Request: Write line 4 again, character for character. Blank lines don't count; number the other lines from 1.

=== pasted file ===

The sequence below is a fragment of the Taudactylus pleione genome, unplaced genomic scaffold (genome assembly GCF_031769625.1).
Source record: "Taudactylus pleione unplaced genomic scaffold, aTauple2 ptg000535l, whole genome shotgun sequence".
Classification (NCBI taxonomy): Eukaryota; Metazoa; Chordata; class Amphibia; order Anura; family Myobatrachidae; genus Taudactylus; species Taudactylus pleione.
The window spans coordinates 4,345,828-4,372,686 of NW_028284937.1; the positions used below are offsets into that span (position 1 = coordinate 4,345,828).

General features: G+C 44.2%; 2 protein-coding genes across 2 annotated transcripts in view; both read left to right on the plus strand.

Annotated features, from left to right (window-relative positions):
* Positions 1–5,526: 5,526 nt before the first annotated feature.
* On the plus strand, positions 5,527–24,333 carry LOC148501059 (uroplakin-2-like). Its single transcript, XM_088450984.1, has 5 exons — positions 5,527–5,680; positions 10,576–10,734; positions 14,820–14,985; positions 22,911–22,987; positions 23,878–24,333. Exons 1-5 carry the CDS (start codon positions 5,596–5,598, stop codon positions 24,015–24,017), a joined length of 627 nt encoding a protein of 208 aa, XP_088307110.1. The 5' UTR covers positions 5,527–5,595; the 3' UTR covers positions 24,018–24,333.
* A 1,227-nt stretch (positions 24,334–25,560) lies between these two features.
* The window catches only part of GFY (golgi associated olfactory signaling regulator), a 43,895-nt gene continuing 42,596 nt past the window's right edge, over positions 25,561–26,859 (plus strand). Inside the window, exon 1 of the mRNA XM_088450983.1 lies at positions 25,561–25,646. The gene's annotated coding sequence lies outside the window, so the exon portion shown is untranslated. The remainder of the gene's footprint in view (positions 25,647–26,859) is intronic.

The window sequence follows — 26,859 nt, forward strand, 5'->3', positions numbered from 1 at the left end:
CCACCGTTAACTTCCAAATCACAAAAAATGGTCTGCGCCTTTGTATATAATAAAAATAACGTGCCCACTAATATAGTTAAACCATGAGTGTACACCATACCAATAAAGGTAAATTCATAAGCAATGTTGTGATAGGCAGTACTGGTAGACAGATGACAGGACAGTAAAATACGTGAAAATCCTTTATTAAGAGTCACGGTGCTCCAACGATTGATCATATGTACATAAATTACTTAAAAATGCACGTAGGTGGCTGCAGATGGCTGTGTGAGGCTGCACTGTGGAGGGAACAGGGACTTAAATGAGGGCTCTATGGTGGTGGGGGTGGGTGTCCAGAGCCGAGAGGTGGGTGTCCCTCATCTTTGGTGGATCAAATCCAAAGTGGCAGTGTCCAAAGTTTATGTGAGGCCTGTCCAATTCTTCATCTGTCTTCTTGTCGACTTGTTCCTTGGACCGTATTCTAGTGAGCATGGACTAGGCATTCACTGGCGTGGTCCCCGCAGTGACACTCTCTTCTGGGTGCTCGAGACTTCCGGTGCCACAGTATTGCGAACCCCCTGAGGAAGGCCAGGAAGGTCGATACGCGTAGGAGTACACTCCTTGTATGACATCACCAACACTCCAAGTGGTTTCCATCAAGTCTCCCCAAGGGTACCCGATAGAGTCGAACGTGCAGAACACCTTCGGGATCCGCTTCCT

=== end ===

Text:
The window spans coordinates 4,345,828-4,372,686 of NW_028284937.1; the positions used below are offsets into that span (position 1 = coordinate 4,345,828).